The CBR1000RR, also known as the Fireblade, is a 999 cc (61.0 cu in) liquid-cooled inline four-cylinder sport bike that was introduced by Honda in 2004 to replace the CBR954RR. It is one of the most legendary super bikes and the one of the best bikes from the east. It competes with the likes of Yamaha R1, the all powerful Gixxer 1000 and the beasty Kawasakhi Ninja ZX-10R from its home country, and the BMW S1000RR, the good looking Ducati 1199 Panigale and the exotic MV Agusta F4 from the west.
The Honda CBR1000RR was developed by the same team that was behind the MotoGP series. Many of the new technologies introduced in the Honda CBR600RR, a direct descendant of the RC211V, were used in the new CBR1000RR such as a lengthy swingarm, Unit Pro-Link rear suspension, and Dual Stage Fuel Injection System (DSFI). Its genes have since inspired other smaller siblings like the CBR600RR, CBR250R.
The Honda CBR1000RR was the successor to the CBR954RR. While evolving the CBR954RR design, few parts were carried over to the CBR1000RR. The compact 998 cc (60.9 cu in) in-line four was a new design, with different bore and stroke dimensions, race-inspired cassette-type six-speed gearbox, all-new ECU-controlled ram-air system, dual-stage fuel injection, and center-up exhaust featuring a new computer-controlled butterfly valve. The chassis was likewise all new, including an organic-style aluminum frame composed of Gravity Die-Cast main sections and Fine Die-Cast steering head structure, inverted fork, Unit Pro-Link rear suspension, radial-mounted front brakes, and a centrally located fuel tank hidden under a faux cover. Additionally, the Honda Electronic Steering Damper (HESD) debuted as an industry first system which aimed to improve stability and help eliminate head shake while automatically adjusting for high and low speed steering effort.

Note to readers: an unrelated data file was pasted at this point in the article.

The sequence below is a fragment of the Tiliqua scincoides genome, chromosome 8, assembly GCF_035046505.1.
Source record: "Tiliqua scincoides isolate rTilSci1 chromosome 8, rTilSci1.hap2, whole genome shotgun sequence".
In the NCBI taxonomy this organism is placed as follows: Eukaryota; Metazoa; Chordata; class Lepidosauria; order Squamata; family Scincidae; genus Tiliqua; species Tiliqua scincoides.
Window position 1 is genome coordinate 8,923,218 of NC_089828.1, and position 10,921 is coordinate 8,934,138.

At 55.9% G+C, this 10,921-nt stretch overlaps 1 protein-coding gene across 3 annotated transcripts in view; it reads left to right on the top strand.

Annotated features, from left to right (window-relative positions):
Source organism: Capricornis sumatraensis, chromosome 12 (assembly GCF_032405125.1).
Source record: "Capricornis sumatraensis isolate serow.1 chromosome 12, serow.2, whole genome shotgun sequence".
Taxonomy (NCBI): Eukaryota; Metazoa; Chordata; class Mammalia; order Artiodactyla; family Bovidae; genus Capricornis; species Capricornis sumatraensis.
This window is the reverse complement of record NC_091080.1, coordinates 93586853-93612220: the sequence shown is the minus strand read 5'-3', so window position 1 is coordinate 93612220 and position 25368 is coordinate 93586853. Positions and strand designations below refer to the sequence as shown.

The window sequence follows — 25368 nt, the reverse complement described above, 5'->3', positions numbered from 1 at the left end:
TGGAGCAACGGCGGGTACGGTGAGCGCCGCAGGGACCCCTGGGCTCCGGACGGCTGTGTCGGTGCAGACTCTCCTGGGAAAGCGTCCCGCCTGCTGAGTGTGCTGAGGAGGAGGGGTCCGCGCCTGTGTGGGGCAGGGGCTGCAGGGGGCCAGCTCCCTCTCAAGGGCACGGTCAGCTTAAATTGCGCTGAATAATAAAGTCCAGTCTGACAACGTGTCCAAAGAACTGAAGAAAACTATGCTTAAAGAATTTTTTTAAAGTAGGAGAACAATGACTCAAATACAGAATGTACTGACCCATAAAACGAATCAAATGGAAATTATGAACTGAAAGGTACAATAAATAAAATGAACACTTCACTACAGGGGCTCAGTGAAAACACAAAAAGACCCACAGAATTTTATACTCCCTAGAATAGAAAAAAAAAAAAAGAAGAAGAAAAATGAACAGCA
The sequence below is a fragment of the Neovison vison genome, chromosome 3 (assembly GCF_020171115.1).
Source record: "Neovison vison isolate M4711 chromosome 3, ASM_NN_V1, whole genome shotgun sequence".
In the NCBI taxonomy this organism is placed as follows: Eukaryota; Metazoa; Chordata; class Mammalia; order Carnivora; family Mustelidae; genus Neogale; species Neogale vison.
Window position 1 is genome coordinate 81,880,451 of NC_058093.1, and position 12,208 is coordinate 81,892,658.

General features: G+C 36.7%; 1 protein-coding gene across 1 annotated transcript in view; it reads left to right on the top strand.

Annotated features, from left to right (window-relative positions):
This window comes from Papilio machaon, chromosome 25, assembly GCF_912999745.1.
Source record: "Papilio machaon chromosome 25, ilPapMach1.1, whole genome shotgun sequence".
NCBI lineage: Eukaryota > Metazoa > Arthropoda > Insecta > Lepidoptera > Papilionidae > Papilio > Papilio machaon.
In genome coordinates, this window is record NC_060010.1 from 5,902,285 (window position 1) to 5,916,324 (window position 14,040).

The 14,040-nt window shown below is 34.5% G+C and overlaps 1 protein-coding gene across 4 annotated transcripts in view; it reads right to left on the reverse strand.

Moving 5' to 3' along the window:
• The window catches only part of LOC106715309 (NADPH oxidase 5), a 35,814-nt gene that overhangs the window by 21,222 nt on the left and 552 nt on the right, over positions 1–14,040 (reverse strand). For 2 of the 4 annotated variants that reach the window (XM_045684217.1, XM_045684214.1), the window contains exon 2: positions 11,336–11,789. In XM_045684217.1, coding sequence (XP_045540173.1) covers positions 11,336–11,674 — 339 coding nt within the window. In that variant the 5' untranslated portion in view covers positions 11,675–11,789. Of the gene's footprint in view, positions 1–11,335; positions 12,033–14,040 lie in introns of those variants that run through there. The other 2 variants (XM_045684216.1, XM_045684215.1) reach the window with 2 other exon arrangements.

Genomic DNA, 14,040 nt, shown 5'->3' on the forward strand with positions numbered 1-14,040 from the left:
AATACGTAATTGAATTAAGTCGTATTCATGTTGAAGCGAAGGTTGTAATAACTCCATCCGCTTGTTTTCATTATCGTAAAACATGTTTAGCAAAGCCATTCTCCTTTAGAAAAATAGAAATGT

A longer swingarm acted as a longer lever arm in the rear suspension for superior traction under acceleration and more progressive suspension action. Longer than the corresponding unit on the CBR954RR (585 mm (23.0 in) compared to 551 mm (21.7 in)) the CBR1000RR's 34 mm (1.3 in) longer swingarm made up 41.6 percent of its total wheelbase. The CBR1000RR's wheelbase also increased, measuring 1,405 mm (55.3 in); a 5 mm (0.20 in) increase over the 954.